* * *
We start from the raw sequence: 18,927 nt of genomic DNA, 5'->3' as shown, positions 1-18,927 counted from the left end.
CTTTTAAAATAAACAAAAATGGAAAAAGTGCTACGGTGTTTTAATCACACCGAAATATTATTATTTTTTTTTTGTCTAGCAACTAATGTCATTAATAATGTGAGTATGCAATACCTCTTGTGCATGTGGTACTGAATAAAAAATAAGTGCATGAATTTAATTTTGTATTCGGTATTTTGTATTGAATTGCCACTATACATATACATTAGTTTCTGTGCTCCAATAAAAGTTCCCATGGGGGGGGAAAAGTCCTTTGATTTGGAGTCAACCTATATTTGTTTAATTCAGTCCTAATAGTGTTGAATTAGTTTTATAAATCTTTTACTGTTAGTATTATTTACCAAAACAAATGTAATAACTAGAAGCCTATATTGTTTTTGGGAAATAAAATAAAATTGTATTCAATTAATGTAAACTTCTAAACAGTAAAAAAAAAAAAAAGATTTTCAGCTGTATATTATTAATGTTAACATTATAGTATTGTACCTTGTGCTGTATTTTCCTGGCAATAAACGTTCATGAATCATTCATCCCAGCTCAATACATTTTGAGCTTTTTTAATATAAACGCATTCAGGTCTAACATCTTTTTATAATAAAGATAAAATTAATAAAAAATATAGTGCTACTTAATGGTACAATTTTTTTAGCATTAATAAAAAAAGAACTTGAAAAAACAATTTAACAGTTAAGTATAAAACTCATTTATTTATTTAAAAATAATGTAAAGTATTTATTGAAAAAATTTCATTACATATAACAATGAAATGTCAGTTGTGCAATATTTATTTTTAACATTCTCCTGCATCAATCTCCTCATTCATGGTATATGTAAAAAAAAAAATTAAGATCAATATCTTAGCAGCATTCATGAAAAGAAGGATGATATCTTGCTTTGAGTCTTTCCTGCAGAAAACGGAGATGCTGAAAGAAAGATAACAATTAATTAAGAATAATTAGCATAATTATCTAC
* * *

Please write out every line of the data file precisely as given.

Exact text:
We start from the raw sequence: 18,927 nt of genomic DNA, 5'->3' as shown, positions 1-18,927 counted from the left end.
CTTTTAAAATAAACAAAAATGGAAAAAGTGCTACGGTGTTTTAATCACACCGAAATATTATTATTTTTTTTTTGTCTAGCAACTAATGTCATTAATAATGTGAGTATGCAATACCTCTTGTGCATGTGGTACTGAATAAAAAATAAGTGCATGAATTTAATTTTGTATTCGGTATTTTGTATTGAATTGCCACTATACATATACATTAGTTTCTGTGCTCCAATAAAAGTTCCCATGGGGGGGGAAAAGTCCTTTGATTTGGAGTCAACCTATATTTGTTTAATTCAGTCCTAATAGTGTTGAATTAGTTTTATAAATCTTTTACTGTTAGTATTATTTACCAAAACAAATGTAATAACTAGAAGCCTATATTGTTTTTGGGAAATAAAATAAAATTGTATTCAATTAATGTAAACTTCTAAACAGTAAAAAAAAAAAAAAGATTTTCAGCTGTATATTATTAATGTTAACATTATAGTATTGTACCTTGTGCTGTATTTTCCTGGCAATAAACGTTCATGAATCATTCATCCCAGCTCAATACATTTTGAGCTTTTTTAATATAAACGCATTCAGGTCTAACATCTTTTTATAATAAAGATAAAATTAATAAAAAATATAGTGCTACTTAATGGTACAATTTTTTTAGCATTAATAAAAAAAGAACTTGAAAAAACAATTTAACAGTTAAGTATAAAACTCATTTATTTATTTAAAAATAATGTAAAGTATTTATTGAAAAAATTTCATTACATATAACAATGAAATGTCAGTTGTGCAATATTTATTTTTAACATTCTCCTGCATCAATCTCCTCATTCATGGTATATGTAAAAAAAAAAATTAAGATCAATATCTTAGCAGCATTCATGAAAAGAAGGATGATATCTTGCTTTGAGTCTTTCCTGCAGAAAACGGAGATGCTGAAAGAAAGATAACAATTAATTAAGAATAATTAGCATAATTATCTAC